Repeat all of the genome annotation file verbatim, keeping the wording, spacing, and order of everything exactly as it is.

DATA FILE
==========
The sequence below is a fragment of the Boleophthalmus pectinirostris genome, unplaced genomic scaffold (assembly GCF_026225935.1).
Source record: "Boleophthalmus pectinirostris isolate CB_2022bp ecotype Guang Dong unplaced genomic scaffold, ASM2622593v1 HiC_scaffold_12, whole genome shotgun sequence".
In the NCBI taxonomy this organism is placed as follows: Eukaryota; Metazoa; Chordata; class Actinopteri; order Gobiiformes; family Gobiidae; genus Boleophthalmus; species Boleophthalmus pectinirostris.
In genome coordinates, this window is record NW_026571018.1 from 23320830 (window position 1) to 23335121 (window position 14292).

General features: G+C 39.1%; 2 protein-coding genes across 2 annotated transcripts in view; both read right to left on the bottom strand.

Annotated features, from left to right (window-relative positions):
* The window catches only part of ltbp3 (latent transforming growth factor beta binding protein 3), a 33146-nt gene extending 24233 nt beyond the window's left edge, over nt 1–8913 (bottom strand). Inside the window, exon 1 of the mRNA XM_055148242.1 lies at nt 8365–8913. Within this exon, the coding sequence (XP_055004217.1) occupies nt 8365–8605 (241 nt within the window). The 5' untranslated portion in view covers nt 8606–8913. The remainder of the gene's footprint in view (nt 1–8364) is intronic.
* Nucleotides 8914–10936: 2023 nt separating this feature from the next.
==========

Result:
The sequence below is a fragment of the Boleophthalmus pectinirostris genome, unplaced genomic scaffold (assembly GCF_026225935.1).
Source record: "Boleophthalmus pectinirostris isolate CB_2022bp ecotype Guang Dong unplaced genomic scaffold, ASM2622593v1 HiC_scaffold_12, whole genome shotgun sequence".
In the NCBI taxonomy this organism is placed as follows: Eukaryota; Metazoa; Chordata; class Actinopteri; order Gobiiformes; family Gobiidae; genus Boleophthalmus; species Boleophthalmus pectinirostris.
In genome coordinates, this window is record NW_026571018.1 from 23320830 (window position 1) to 23335121 (window position 14292).

General features: G+C 39.1%; 2 protein-coding genes across 2 annotated transcripts in view; both read right to left on the bottom strand.

Annotated features, from left to right (window-relative positions):
* The window catches only part of ltbp3 (latent transforming growth factor beta binding protein 3), a 33146-nt gene extending 24233 nt beyond the window's left edge, over nt 1–8913 (bottom strand). Inside the window, exon 1 of the mRNA XM_055148242.1 lies at nt 8365–8913. Within this exon, the coding sequence (XP_055004217.1) occupies nt 8365–8605 (241 nt within the window). The 5' untranslated portion in view covers nt 8606–8913. The remainder of the gene's footprint in view (nt 1–8364) is intronic.
* Nucleotides 8914–10936: 2023 nt separating this feature from the next.